Unwrapping Food: How can we finance a fairer food system?
‘Our food system is broken’.
This is the alarming message here in the UK. Strict cosmetic supermarket regulations are resulting in huge amounts of food waste at source, an issue that has hit the limelight in recent years and resulted in a boom in the sales of ‘wonky vegetables’. However this is only a fraction of the problem – in some cases our farmers and producers are being paid the bare minimum by retailers and wholesalers for their produce, potentially driving them out of business. We as consumers have lost our connection with the food we purchase more than often choosing cost over quality, and households across the UK wasted a considerable figure of 7.3 million tonnes of edible food in 2015.
Last night local Bristol producers, businesses and residents joined together at Triodos Bank for an evening discussing how we can finance a fairer food system, hosted by the Food Ethics Council and Organico.
Rebecca Pritchard, Head of Business Banking at Triodos, began the session with some important facts:
- Households today spend only 11% of their income on food, a significant decrease from the 26% seen post World War II
- Less than 2% of us feel connected to agriculture
- Farms are reliant on the £3.2bn of subsides paid by the UK government
Rebecca also made reference to the ‘True Cost Accounting for Food Farming and Finance’ study which reveals how food production impacts health and the environment (climate, water, soil erosion). It concluded that conventional food is too cheap, and all things considered organic food is cheaper, with Rebecca highlighting a particular example of organic apples have a particularly high health impact. The farming industry needs to move its focus away from the financial bottom line, and look towards including these hidden costs.
The evening moved onto ways of challenging these systems. Phil Eaves, Director of Supply Chain at Farmdrop introduced their business. Farmdrop is an online marketplace for producers available in London and now the Bristol and Bath area. Customers place their order through the website or app, and local producers harvest to order supplying Farmdrop customers with fresh, and sustainable food the following day. Phil explained that the current system with retailers and wholesalers has a lengthy supply chain causing a loss to the producers who only receive around 40% of the profits. Farmdrop provides a direct link between the producer and the customer, boosting those profits to 75% whilst also providing the customer with better quality and priced produce.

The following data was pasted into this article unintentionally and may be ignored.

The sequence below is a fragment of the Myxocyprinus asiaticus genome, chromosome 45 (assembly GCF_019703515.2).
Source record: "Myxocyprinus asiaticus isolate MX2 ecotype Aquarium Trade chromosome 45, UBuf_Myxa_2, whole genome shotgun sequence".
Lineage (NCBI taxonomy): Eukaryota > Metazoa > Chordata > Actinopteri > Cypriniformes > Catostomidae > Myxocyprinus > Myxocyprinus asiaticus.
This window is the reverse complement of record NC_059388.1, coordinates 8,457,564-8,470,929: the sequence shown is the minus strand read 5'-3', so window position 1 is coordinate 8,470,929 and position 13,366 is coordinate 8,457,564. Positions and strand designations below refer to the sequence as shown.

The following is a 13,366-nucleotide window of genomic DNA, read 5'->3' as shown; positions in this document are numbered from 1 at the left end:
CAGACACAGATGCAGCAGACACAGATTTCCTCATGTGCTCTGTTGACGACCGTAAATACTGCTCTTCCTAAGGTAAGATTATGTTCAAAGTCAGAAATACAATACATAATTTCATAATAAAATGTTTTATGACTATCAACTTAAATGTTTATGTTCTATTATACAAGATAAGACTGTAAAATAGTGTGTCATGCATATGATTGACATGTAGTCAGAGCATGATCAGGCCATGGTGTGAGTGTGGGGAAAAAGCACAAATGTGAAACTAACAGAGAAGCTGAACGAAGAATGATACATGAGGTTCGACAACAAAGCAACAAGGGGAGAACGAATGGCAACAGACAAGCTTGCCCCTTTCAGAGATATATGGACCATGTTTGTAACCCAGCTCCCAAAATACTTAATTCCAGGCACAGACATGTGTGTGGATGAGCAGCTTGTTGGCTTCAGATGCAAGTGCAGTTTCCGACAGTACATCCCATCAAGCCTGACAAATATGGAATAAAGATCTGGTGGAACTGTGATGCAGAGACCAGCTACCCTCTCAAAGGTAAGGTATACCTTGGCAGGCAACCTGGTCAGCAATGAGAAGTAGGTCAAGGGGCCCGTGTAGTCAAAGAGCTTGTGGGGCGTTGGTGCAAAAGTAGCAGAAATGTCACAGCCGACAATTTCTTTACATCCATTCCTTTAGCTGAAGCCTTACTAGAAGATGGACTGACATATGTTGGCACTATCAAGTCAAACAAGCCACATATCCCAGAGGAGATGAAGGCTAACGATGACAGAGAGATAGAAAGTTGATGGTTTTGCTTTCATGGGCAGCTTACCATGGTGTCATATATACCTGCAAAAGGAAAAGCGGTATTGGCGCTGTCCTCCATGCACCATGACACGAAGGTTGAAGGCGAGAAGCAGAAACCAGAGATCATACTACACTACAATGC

The final speaker for the evening was writer and philosopher Julian Baggini who raised an important discussion point – is supporting an ethical food system only a middle class indulgence? Unfortunately for most people it is not an option, and consumers with a lower income are not being considered. Whilst it’s not possible to fix the system with a small group of consumers, showing support allows for harm minimisation within the current system, and increasing buy-in creates more opportunities for political discussion and change. Julian also described ‘local food’ as a fetish, an obsession to some consumers, explaining that whilst we need to be support local producers, it is also important to continue to support globally and that transport forms only a small part of the carbon footprint of produce.
A lively Q&A session followed with many interesting points raised. The availability of land for producers to start out is limited and costly, with private investments storing money in ‘land banks’. Rebecca offered that perhaps a way forward would be for forward thinking banks like Triodos to invest in these plots to rent it out to new businesses at a cheaper cost.
Farmdrop were questioned on their food waste and carbon footprint. They replied that they have quality standards (weight, freshness, damage etc.) but not cosmetic standards. As a result food waste is limited and donated to food banks. They also use electric vehicles to deliver to customers and are keen to do more. It was argued that their model has some flaws; farmers deliver low volumes of produce compared to a typical veg box subscription and transport is increased due to the number of different producers involved. Phil acknowledged these comments describing how some of their London producers had come together as a hub outside of London. They all deliver to the hub, and one of the producers makes the trip to Farmdrop, lowing delivery costs for the producers as well as the environmental impact.
By no means is Farmdrop a solution to the problem, but they do serve a disruptor to the current system. Cost and convenience remains an overwhelming influence in consumer decisions. To make a change consumers need to feel empowered and to re-kindle their connection with food through education and support from producers.
To see further discussion from the eventing head to Twitter on #unwrappingfood.